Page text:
Religious persecution by China continues to deteriorate in Tibet
Cultural liberty in Tibet is a myth as Tibetans under the Chinese administration are strictly forbidden to follow their religion.
Cultural liberty in Tibet is a myth as Tibetans under the Chinese administration are strictly forbidden to follow their religion. In Tibet, those who are found practising their own religion, get arrested, beaten up and tortured brutally. While many of the arrested Tibetans were released after a deterioration in their health, Tibet Press reported, adding that the nuns and the monks are the targeted people of the Chinese.
According to Radio Free Asia sources in the region, Chinese authorities have long sought to restrict the size and influence of Tibetan Buddhist monasteries, traditionally a focus of Tibetan cultural and national identity. In a recent "All China Religious Circles" conference" in the Tibetan capital, Lhasa on May 13, the need for impelling Tibet's long-term peace and stability and cohesive consensus on high-quality development was emphasized along with the sinicization of Tibetan Buddhism.
Aggressive promotion of Mandarin from the primary level of schooling of children from minority ethnic groups is part of this agenda contrary to China's purported "Bilingual Language Policy". This conference was also attended by TAR Chairman Yan Sinhal.
Recently, US State Secretary Antony Blinken spoke at the release of the 2021 Report on International Religious Freedom at the State Department. He mentioned that China prosecute religious followers and called it as contradicting the CCP's doctrine for destructing religious places and discriminating Tibetan Buddhists. Rashad Hussain, Ambassador-at-Large for International Religious Freedom who also spoke at the State department expressed that many governments use unfair laws to prosecute religious practitioners.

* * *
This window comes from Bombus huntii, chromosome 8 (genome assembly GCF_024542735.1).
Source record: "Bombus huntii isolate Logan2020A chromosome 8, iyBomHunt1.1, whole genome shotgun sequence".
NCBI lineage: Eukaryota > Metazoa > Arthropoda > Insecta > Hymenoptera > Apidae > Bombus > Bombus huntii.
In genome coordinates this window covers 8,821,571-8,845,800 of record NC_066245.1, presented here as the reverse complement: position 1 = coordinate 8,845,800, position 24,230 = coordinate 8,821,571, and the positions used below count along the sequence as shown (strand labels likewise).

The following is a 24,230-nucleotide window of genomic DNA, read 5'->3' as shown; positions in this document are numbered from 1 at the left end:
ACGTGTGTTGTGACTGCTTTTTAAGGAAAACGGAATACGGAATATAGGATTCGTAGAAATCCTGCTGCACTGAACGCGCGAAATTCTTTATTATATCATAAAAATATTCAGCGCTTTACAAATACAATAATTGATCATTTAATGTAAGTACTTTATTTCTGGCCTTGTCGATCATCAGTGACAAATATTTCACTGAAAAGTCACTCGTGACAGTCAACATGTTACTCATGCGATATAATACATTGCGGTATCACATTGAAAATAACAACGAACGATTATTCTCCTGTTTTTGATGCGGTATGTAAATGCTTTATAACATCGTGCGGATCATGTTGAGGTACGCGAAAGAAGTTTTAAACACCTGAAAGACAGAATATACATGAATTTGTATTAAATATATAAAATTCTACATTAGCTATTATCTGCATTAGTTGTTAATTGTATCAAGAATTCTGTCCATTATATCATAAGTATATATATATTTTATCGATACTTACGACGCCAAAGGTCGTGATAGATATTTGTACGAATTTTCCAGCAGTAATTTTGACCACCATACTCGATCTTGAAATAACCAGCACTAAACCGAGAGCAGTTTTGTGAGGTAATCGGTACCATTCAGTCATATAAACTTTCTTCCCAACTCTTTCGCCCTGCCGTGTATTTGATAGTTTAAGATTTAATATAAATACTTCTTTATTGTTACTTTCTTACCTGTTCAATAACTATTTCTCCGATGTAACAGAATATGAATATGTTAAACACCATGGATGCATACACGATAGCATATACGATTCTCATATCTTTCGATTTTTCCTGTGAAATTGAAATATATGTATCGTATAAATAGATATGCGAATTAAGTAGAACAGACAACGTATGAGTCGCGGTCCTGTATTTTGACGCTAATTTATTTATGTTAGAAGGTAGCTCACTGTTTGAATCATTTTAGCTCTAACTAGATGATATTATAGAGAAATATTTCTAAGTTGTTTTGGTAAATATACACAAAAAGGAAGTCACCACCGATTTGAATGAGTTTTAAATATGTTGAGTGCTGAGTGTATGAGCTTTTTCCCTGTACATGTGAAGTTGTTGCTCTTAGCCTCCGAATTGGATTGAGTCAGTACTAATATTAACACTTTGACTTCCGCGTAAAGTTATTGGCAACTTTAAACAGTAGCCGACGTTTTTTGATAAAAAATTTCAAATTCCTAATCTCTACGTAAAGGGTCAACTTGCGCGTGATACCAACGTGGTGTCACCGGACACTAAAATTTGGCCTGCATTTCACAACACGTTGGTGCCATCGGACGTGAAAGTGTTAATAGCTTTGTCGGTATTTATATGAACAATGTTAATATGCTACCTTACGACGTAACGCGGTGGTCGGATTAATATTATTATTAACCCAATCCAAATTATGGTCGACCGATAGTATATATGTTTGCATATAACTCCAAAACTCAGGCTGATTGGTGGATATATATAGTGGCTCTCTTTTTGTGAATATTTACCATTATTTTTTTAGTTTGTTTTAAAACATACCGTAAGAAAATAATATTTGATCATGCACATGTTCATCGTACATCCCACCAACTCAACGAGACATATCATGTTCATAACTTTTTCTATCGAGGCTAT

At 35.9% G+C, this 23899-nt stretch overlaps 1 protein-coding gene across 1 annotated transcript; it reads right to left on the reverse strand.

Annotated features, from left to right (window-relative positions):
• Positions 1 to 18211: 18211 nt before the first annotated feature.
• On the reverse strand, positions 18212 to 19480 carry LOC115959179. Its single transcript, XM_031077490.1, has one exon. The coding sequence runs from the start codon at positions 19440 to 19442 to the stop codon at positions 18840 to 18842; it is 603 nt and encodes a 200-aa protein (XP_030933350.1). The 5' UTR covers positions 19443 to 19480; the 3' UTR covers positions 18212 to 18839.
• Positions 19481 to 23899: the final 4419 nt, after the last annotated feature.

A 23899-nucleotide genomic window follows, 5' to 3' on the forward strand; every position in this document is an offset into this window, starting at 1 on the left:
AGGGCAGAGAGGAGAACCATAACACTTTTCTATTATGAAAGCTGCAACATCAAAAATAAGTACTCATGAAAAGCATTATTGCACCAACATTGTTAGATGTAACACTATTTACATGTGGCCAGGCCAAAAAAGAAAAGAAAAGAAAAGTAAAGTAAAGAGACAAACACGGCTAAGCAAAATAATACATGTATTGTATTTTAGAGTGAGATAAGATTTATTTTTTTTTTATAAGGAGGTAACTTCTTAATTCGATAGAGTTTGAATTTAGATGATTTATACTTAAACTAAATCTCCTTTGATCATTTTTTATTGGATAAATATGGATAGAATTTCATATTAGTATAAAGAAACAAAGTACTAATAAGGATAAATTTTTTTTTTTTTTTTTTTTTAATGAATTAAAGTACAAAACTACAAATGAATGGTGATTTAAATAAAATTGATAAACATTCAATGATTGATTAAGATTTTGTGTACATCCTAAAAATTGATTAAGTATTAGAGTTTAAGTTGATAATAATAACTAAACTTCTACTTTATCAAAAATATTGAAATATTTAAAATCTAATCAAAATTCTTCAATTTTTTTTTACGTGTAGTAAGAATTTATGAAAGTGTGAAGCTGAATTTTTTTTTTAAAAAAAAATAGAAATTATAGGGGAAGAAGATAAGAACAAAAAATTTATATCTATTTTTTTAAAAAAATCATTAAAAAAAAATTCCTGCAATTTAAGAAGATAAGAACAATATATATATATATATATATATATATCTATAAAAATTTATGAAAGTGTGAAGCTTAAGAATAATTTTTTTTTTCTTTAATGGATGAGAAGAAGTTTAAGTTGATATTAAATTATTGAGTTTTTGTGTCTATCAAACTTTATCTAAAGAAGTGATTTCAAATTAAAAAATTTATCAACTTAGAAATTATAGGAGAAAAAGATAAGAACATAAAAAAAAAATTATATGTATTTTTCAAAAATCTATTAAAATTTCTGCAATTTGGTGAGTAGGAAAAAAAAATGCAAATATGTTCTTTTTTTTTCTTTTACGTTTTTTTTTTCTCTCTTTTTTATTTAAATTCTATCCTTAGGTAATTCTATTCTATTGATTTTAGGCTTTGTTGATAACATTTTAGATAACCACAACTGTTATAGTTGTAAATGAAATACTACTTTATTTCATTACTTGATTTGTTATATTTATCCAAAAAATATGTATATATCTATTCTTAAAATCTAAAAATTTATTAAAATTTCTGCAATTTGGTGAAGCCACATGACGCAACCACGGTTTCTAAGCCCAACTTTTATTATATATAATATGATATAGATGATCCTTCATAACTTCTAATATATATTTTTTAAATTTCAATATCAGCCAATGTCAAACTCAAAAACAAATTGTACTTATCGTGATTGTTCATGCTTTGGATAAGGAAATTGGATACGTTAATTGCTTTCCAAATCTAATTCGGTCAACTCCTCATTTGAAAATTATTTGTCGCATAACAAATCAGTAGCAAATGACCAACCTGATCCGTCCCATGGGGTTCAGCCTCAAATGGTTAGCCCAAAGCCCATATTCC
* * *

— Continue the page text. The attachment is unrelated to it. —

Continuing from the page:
He stressed that China is still cracking down on Tibetan Buddhists. Authorities arrested, tortured and use other abuses against Tibetans who promotes their language and culture, keeps pictures and writings of the Dalai Lama or practiced their religion at Buddhist monasteries. The Report released is divided into four parts. They are categorized as Religious Demography, Status of Government Respect for Religious Freedom, Status of Societal Respect for Religious Freedom and US government Policy and Engagement. Since their illegal occupation in Tibet, China has assaulted the rights of the Tibetan people to practise their own religion, language, tradition and culture. The Chinese authorities, in order to accomplish their sinicization mission, have attacked their cultural identity by making their language, Mandarin, the medium of instruction in the schools in Tibet from the primary level, reported The Singapore Post.
Chinese troops occupied Tibet in 1950 and later annexed it. The 1959 Tibetan uprising saw violent clashes between Tibetan residents and Chinese forces. The 14th Dalai Lama fled to neighbouring India after the failed uprising against Chinese rule. The Dalai Lama, the supreme Tibetan Buddhist leader, established a government-in-exile in India. (ANI)
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